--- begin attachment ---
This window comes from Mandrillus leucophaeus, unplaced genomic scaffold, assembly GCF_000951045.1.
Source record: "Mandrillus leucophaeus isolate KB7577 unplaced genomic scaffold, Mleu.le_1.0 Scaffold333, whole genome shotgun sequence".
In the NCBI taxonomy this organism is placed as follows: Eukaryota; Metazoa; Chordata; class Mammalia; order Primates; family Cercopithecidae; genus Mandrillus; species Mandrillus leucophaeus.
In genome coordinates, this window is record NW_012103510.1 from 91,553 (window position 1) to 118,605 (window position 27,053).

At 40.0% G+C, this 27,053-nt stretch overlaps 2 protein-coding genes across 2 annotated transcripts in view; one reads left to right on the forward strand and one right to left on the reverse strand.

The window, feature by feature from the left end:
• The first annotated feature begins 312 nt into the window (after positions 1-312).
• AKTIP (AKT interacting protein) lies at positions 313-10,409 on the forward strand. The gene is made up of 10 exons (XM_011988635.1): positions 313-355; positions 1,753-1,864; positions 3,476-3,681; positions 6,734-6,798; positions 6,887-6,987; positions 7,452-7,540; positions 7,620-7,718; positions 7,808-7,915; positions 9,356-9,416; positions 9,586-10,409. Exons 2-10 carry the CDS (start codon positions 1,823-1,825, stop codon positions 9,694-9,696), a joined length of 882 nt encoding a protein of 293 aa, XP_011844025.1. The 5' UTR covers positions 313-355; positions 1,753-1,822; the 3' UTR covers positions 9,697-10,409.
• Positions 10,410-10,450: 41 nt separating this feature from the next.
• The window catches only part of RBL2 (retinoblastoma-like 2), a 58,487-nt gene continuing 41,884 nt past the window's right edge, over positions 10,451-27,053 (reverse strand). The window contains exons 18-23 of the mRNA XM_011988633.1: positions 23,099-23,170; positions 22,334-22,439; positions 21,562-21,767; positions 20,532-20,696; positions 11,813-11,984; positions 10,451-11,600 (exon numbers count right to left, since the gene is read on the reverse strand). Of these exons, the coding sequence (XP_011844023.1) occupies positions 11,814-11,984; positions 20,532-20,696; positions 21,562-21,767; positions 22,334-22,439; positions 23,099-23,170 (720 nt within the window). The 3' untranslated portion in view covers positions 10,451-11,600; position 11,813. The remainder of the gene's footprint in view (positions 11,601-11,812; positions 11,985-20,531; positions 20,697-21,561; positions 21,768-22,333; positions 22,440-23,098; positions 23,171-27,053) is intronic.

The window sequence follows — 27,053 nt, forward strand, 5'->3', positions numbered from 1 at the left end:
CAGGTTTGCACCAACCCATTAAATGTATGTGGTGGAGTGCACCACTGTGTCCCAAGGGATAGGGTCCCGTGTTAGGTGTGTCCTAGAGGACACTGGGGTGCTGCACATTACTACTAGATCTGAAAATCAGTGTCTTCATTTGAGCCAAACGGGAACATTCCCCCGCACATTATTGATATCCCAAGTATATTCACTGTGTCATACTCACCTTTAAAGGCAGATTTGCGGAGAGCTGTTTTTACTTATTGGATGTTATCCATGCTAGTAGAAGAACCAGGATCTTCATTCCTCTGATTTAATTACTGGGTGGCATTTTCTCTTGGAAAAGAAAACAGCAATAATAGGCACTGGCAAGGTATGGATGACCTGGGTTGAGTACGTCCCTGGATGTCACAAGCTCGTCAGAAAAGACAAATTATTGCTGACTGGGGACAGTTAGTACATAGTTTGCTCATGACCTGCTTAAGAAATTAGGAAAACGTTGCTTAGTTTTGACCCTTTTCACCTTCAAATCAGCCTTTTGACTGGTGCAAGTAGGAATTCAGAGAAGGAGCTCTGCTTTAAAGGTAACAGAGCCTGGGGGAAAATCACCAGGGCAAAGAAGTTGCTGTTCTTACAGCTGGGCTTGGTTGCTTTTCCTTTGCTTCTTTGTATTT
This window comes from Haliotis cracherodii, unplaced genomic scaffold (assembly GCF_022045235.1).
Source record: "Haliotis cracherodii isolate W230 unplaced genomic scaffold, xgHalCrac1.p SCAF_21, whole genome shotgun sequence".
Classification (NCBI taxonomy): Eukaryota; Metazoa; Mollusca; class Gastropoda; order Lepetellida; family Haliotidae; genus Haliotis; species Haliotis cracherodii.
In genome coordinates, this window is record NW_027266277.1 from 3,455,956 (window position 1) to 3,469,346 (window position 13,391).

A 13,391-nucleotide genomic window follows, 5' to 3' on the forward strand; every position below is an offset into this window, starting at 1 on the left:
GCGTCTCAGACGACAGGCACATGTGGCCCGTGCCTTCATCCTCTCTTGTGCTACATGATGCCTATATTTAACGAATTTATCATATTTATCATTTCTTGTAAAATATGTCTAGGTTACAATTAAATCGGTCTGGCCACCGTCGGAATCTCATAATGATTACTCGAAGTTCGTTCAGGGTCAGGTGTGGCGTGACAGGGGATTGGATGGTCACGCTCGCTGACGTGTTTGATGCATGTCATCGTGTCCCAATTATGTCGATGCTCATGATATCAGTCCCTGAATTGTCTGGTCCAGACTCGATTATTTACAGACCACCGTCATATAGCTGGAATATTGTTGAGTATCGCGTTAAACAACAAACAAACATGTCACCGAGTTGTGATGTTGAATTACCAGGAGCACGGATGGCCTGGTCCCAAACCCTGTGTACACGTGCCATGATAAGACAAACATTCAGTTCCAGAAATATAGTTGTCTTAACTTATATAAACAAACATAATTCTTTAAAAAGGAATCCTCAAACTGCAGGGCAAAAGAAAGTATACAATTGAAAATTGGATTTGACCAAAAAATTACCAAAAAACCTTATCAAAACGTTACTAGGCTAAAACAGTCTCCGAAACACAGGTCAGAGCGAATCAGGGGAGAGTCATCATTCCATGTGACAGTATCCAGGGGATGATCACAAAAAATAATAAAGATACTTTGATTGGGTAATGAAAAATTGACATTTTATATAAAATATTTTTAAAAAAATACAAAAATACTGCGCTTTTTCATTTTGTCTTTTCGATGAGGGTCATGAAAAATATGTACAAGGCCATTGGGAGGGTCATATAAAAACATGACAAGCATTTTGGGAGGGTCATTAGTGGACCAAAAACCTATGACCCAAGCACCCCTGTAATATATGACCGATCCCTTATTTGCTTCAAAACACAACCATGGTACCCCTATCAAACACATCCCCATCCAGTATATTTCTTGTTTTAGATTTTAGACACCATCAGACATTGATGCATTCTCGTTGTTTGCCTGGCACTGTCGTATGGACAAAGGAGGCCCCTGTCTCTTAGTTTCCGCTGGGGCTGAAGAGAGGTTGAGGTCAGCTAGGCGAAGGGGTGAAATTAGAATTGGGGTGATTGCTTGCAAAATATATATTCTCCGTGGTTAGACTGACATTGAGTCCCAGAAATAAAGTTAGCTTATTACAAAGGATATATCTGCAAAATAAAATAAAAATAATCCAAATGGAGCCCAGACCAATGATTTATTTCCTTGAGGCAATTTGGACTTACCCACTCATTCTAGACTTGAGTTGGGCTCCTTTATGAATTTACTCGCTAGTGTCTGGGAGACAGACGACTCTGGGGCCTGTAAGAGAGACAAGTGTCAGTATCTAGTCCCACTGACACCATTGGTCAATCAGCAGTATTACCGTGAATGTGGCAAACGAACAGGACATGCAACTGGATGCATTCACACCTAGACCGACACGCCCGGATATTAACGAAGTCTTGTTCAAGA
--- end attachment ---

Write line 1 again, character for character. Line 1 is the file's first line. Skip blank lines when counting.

This window comes from Mandrillus leucophaeus, unplaced genomic scaffold, assembly GCF_000951045.1.